New figures out from Eurostat on 21 March show that the most expensive agricultural land in some 20 European Union countries lies in he Netherlands, fetching an average of €63.000 euros per hectare (€791 for rental), and in the region of Liguria in Italy where land sells for €108.000 per hectare.
Romanian farm land is the cheapest at €1.958 euros per hectare.
The price of agricultural land in France is cheap in comparison with its western neighbours, selling at just €6.060 per hectare, one tenth of the asking price in the Netherlands, and under one quarter of the price in the UK (€25.732).
(Note that figures for Belgium, Germany, Cyprus, Malta, Austria and Portugal are not available.)
Figures are for the year 2016. See the press release here.
Agricultural land in France went up on average 5% per year from 2006-2016, but has since slowed down considerably to 0,9% following serious damage caused by floods and other problems in the agricultural sector particularly in the animal breeding sector. See 2018 Agrifrance Annual Report.
However, forestry in France is booming, with forest land prices rising; demand is much stronger than supply.
Increasing Urbanisation in France
30 000 hectares of land in France went to urbanisation in 2016, a rise of 22 per cent in just that year*, a trend which the government has said it wishes to stem with new ecological measures. Some of France’s most fertile soil has been lost to Disneyland, Roissy and Le Bourget airports and more will be lost to the Grand Paris project promoted by ex-President Sarkozy: construction there is presently being carried out on particularly rich and fertile land composed of silts that are 4 to 5 meters deep.
New figures for the price of land in the French regions are published each year by the Droit des Finances website here: land prices for 2017 will be made available in September 2018.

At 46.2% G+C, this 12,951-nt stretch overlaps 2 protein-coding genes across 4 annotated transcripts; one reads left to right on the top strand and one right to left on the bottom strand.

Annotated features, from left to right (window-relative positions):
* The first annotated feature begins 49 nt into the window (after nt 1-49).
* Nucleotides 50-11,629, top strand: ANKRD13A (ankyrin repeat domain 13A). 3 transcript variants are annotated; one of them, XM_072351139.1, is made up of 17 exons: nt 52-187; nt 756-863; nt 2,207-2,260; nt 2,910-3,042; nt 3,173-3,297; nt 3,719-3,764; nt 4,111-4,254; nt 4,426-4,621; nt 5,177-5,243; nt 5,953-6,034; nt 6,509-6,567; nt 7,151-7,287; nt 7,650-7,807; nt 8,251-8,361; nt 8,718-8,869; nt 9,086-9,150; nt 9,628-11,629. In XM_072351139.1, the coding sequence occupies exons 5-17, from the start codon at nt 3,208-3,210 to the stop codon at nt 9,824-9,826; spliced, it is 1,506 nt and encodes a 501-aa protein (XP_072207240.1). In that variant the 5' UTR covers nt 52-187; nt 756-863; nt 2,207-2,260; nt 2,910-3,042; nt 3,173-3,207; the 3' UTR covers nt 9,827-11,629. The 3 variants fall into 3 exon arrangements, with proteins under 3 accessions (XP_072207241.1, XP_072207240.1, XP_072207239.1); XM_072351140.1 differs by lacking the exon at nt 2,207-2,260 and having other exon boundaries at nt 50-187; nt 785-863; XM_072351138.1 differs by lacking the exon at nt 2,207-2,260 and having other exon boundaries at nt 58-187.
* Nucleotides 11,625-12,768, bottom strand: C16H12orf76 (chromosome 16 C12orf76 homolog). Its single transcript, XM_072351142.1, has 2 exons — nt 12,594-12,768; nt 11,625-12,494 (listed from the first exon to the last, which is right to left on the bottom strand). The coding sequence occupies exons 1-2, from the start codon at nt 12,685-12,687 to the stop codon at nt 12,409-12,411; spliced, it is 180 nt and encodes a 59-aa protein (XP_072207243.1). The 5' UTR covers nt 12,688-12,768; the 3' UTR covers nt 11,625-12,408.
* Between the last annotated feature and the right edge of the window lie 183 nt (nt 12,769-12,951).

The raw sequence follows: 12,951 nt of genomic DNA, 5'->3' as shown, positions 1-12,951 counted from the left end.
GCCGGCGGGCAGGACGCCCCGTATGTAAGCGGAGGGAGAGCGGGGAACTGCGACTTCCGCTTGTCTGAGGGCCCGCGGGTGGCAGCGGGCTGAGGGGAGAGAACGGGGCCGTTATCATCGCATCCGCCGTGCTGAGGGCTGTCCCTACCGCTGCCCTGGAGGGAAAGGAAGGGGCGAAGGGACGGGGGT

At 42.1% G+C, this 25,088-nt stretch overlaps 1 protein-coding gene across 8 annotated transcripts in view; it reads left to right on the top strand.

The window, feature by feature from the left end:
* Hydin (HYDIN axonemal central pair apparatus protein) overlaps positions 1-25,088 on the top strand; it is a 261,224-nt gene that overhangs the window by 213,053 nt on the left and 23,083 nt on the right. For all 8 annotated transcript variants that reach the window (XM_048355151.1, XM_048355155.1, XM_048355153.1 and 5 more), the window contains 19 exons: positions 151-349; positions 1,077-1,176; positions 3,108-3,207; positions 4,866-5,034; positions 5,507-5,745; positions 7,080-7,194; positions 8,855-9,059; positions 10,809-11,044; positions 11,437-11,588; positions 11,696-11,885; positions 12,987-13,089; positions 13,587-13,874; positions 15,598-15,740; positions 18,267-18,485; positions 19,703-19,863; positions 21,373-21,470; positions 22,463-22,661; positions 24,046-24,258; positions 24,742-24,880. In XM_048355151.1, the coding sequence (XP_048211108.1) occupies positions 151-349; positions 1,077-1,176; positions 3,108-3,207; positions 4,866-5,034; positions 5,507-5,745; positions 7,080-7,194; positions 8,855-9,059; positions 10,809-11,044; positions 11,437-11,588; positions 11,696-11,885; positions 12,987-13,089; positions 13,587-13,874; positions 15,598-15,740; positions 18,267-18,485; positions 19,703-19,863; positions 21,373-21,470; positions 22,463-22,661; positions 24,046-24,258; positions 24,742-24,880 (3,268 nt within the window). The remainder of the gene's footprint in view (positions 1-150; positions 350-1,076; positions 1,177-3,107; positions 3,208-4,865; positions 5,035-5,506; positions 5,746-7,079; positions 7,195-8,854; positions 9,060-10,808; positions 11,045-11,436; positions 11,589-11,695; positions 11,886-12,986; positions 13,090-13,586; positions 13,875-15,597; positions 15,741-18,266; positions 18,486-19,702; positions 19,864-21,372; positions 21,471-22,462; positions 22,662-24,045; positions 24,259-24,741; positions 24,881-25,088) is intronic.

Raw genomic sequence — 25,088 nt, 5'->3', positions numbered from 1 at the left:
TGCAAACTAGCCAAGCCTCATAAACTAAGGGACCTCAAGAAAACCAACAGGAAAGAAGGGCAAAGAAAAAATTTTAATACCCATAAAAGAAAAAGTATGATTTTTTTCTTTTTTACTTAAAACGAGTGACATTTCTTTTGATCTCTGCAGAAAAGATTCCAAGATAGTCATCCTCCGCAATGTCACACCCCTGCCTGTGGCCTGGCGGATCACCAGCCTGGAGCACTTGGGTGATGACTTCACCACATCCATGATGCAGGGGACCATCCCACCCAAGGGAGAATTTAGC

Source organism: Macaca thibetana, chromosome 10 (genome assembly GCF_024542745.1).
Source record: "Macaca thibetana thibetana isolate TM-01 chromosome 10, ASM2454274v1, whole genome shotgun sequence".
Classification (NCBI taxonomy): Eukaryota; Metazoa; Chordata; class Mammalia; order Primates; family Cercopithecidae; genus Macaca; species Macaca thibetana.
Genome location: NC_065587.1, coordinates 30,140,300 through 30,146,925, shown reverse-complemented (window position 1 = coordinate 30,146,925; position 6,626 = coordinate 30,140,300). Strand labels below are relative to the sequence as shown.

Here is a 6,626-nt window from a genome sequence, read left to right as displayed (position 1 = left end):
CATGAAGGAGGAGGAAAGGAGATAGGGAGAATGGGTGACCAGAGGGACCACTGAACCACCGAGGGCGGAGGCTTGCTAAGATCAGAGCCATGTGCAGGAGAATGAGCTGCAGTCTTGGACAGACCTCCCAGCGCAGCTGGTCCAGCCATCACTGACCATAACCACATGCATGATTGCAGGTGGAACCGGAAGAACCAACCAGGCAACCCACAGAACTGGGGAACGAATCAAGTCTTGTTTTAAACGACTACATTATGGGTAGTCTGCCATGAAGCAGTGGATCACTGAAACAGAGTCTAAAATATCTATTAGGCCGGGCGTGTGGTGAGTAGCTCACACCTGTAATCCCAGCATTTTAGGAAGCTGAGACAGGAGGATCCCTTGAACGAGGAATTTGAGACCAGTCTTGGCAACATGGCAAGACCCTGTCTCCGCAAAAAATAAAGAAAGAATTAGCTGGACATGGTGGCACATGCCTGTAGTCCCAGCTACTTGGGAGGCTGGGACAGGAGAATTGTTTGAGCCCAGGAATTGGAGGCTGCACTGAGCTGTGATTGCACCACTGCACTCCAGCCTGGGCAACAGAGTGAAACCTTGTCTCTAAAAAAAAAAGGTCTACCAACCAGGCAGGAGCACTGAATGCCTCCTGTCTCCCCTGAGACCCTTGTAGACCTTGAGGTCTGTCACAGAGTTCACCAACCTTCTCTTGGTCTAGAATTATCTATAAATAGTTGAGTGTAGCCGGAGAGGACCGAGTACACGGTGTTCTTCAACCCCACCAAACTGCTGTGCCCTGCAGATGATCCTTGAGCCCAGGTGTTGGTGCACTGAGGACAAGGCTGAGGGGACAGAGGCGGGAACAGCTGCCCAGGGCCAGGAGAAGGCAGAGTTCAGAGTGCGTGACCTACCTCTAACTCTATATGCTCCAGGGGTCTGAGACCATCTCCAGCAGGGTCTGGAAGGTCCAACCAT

Other figures on French land can be found here.
French farmers in the Ukraine
Some French farmers are turning to the Ukraine to work the rich soil there. Land there belongs to small landowners and is not for sale, but can be rented at rates which were once cheap but which are rapidly rising along with demand. But winters are rough in the Ukraine, and recent military conflicts mean that conditions are not easy: French farmers do not actually live there but group together and work on a rota system, taking it in turns to work the land, returning to France to hand over to the next team. The Ukraine government welcomes this move. The administrative paperwork needed to set up is complex and laborious, but this is something the French are familiar with given France’s notoriously heavy bureaucracy. But the main pull is that the Ukraine is not part of the EU and is therefore not held by EU agricultural regulations. Whereas in France – and other European countries – much of the once fertile soil has been damaged by the long and persistent use of chemicals for intense farming – or as mentioned above has been built on, Ukraine’s soil is still very rich. That is until farmers spread those chemicals and continue free-handed those practices which are now being prohibited in the EU.
*See 2017 report published by SAFER, the French land development and rural settlement companies which play a major role in rural spatial planning.
For French official agricultural statistics, click here.2